Short of sinking hundreds of billions (which, thanks to existing public spending commitments, it doesn't have) into the banking system, there's nothing the government can do to stop ten years of irresponsible lending and interest rates kept artificially low from hitting the consumer economy hard. Precisely how hard is the only unknown, IMHO.

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Not like the Titanic or the Hindenburg, certainly; but all they've done is to bring the crippled ship under tow in order that it can be taken to the scrapyard without drowning the passengers and crew here and now

That's all they needed to do.

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Nobody seriously thought that the government would allow NR to collapse did they? The aftershocks of that happening would have been unimaginable to all but Realist Bear.

Northen Rock is to all intents a ruined bank. The government step in has transferred the riak of failure to the tax payer. Let's hope there is a takeover soon...

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I will be happy to have a few more defeats like this. The biggest irresponsible lender in the mortgage market taken out in a few days? The chances of reckless lending continuing in other institutions are pretty low too. Northern Rock may or may not survive, but it is out of action for the foreseeable future.

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I find it hillarious that people on this site say things like

"Those greedy BTL'ers"

"Those unscrupulous banks"

"Those selfish property developers"

But then, people like the OP and those in agreement, are willing to allow the economy of the whole country topple, just so they can afford to by a property for themslves. The hypocrisy beggers belief.

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I find it hillarious that people on this site say things like

"Those greedy BTL'ers"

"Those unscrupulous banks"

"Those selfish property developers"

But then, people like the OP and those in agreement, are willing to allow the economy of the whole country topple, just so they can afford to by a property for themslves. The hypocrisy beggers belief.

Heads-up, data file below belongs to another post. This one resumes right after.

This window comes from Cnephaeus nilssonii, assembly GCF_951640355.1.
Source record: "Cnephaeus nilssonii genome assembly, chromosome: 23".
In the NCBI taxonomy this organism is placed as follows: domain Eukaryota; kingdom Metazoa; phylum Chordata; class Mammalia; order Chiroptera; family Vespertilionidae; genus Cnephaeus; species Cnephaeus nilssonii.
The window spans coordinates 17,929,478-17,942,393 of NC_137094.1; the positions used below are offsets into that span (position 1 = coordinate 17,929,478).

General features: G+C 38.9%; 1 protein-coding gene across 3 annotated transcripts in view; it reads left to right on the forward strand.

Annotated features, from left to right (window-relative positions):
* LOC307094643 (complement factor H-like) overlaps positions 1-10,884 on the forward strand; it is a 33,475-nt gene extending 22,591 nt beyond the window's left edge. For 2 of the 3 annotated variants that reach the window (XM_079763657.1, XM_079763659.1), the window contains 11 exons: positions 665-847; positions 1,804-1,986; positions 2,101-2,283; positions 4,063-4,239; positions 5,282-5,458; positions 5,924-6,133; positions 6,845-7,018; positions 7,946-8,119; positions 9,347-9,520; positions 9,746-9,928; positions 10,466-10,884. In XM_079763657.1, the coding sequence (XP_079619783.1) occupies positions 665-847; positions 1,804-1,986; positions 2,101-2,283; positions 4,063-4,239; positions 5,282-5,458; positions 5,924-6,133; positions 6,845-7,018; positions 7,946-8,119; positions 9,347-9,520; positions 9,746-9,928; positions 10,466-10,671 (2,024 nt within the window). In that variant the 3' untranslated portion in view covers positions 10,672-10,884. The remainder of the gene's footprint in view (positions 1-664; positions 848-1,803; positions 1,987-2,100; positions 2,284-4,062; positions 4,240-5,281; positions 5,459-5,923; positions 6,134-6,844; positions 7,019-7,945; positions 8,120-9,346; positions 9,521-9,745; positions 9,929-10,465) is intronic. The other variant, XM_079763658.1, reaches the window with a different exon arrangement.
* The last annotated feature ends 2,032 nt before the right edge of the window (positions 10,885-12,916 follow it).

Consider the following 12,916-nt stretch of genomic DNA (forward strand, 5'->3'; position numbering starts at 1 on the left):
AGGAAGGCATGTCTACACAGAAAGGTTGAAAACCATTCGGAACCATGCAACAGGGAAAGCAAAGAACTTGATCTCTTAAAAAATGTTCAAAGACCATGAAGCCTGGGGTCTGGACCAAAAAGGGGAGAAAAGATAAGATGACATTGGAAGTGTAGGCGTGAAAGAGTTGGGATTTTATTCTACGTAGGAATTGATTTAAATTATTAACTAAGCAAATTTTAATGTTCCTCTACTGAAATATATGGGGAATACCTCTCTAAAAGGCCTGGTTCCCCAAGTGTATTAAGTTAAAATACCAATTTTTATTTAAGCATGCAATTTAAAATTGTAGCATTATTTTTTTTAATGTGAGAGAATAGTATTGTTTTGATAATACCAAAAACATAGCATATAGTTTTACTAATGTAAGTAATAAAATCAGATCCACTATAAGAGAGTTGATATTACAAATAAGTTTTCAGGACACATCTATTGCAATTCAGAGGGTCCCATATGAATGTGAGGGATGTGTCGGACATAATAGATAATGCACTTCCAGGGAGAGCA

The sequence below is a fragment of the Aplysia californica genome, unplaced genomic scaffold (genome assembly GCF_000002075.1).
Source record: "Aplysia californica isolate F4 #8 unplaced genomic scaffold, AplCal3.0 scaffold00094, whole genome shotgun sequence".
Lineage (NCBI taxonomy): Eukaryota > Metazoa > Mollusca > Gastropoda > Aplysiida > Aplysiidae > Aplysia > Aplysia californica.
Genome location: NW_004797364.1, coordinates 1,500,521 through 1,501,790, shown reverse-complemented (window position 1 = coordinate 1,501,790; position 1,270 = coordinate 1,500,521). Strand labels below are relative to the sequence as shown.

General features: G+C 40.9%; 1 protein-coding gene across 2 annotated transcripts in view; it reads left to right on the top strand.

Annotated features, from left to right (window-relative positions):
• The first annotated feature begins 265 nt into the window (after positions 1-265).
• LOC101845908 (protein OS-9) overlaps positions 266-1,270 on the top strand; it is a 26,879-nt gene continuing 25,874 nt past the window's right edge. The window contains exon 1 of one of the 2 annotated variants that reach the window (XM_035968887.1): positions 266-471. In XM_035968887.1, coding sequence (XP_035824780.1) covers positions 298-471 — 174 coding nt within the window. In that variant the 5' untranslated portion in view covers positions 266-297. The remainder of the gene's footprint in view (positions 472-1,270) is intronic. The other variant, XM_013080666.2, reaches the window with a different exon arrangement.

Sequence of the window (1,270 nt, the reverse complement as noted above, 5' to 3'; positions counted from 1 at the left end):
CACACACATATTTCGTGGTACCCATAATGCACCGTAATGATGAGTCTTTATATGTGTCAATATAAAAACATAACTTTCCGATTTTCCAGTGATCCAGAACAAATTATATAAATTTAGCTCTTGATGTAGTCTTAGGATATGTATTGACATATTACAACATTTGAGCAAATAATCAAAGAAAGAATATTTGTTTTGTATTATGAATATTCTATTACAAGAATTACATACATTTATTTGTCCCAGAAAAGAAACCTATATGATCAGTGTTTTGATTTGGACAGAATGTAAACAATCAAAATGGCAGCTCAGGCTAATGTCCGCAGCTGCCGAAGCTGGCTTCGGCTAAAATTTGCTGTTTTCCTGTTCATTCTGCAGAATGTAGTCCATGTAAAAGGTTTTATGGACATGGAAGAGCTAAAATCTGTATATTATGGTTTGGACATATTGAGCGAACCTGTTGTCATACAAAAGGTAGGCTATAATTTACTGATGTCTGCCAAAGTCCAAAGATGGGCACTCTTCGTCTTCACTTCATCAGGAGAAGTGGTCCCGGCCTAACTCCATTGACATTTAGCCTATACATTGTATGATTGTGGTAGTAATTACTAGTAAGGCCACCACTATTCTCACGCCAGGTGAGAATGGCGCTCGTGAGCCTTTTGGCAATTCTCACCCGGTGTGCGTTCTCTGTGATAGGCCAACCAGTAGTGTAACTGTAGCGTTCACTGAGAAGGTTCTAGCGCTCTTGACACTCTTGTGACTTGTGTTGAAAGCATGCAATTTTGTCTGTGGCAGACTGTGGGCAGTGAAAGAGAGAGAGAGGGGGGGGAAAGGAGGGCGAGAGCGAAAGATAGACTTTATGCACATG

Doesn't it just ? Many of them really are wannabe BTLers annoyed that they missed the boat and bitter that it makes no financial sense to buy now . . .

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I find it hillarious that people on this site say things like

"Those greedy BTL'ers"

"Those unscrupulous banks"

"Those selfish property developers"

But then, people like the OP and those in agreement, are willing to allow the economy of the whole country topple, just so they can afford to by a property for themslves. The hypocrisy beggers belief.

Not really. Affordable would be affordable for all. I certainly dont intend to buy ALL of the affordable stock when it materialises.

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But then, people like the OP and those in agreement, are willing to allow the economy of the whole country topple, just so they can afford to by a property for themslves. The hypocrisy beggers belief.

Did anyone say they wanted the country to topple? I don't think so.

Affordable housing for all would be nice though ;)

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Guest anorthosite
But then, people like the OP and those in agreement, are willing to allow the economy of the whole country topple, just so they can afford to by a property for themslves. The hypocrisy beggers belief.

A lot of us want the debt-based economy with its overpriced housing, excessive tax and concealed inflation to fall, yes why not? We want to work hard, have a decent house, be able to eat and enjoy life. What's wrong with wanting that?

So we come here and vent a little frustration, so what?

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I find it hillarious that people on this site say things like

"Those greedy BTL'ers"

"Those unscrupulous banks"

"Those selfish property developers"